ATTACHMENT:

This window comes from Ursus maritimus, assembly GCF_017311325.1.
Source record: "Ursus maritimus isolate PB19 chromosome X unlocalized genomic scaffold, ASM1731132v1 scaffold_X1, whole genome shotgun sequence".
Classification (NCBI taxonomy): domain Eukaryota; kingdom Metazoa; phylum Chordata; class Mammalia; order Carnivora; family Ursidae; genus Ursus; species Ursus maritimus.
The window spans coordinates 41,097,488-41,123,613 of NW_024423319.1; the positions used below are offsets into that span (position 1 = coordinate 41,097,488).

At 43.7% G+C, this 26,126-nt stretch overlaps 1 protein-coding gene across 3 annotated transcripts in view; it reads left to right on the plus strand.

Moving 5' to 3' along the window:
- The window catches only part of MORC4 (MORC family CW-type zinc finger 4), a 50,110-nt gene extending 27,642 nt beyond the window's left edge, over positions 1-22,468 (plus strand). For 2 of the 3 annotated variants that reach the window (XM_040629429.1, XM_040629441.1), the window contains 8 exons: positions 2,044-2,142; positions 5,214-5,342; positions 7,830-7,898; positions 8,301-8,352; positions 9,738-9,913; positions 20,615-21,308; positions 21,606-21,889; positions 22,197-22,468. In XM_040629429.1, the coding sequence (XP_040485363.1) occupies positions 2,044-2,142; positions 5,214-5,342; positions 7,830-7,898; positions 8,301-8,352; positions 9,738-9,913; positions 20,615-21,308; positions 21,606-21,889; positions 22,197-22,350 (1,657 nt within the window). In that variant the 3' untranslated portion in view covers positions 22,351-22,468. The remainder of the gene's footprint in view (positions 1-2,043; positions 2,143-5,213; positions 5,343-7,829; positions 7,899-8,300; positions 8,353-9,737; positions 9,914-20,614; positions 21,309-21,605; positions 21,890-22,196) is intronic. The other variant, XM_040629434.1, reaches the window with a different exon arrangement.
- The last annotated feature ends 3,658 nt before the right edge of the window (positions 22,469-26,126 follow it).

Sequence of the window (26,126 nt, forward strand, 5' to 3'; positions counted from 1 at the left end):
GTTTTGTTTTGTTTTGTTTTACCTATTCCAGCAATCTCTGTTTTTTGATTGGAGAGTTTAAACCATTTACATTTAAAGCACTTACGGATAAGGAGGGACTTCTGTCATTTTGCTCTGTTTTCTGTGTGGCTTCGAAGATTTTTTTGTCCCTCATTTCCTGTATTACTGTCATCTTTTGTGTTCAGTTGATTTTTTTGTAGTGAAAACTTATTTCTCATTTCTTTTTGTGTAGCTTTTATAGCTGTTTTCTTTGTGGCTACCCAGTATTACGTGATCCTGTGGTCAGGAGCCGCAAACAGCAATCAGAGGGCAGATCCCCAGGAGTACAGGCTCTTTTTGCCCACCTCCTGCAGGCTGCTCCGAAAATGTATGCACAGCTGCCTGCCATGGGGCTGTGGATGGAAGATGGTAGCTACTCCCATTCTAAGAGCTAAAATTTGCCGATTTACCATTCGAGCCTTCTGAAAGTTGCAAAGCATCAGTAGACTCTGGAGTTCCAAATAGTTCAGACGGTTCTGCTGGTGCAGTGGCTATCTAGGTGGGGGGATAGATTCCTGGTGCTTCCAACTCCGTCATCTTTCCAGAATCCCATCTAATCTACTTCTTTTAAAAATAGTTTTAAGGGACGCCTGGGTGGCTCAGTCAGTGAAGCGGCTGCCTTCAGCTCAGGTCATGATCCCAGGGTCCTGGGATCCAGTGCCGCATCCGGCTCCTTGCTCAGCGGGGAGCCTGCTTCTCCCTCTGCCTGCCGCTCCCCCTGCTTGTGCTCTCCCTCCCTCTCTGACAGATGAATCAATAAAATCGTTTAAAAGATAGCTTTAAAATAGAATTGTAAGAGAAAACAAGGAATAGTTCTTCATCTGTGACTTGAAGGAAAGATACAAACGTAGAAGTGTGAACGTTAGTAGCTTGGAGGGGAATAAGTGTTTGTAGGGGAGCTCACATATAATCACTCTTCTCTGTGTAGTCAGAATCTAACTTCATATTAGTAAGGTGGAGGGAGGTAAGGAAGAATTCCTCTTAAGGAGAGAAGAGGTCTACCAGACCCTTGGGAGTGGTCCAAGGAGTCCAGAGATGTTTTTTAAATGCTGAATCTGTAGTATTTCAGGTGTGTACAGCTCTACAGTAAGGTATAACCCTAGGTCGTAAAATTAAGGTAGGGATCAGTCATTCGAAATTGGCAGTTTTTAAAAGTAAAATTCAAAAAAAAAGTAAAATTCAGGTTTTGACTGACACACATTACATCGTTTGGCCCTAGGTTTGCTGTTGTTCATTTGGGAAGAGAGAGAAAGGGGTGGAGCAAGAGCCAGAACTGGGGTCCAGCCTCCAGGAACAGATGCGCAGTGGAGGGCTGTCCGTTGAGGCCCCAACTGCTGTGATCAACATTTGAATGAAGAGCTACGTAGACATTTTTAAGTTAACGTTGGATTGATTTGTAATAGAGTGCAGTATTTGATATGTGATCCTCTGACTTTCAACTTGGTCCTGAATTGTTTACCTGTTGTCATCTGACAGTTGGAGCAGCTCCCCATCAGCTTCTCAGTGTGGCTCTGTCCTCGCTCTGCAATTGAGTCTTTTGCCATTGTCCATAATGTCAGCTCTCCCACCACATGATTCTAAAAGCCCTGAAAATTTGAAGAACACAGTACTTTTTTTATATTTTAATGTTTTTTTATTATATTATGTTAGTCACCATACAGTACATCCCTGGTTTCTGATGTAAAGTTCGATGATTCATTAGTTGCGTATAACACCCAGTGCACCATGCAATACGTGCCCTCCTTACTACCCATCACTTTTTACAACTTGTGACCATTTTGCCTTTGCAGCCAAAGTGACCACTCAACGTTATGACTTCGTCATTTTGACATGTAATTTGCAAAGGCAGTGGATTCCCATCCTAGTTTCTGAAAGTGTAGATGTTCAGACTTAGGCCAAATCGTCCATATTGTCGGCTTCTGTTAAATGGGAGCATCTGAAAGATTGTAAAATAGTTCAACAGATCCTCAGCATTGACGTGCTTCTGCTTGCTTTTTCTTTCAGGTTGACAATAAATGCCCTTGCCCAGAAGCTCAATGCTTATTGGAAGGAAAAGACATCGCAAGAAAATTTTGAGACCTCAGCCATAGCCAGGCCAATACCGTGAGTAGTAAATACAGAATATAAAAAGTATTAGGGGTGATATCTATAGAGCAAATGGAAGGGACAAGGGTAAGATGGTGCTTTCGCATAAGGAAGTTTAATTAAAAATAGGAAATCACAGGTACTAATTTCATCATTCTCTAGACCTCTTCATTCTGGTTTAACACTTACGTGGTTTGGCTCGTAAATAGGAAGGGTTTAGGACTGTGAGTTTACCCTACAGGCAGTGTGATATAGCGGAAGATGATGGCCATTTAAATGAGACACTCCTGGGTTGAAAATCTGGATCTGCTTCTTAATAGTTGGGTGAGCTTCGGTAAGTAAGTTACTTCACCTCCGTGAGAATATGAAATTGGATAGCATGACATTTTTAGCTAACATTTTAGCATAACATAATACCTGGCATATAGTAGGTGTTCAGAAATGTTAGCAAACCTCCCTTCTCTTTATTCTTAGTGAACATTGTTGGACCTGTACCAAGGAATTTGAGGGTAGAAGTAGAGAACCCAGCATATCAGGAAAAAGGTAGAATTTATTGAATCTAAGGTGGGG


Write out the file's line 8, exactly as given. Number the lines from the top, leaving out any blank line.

- The last annotated feature ends 3,658 nt before the right edge of the window (positions 22,469-26,126 follow it).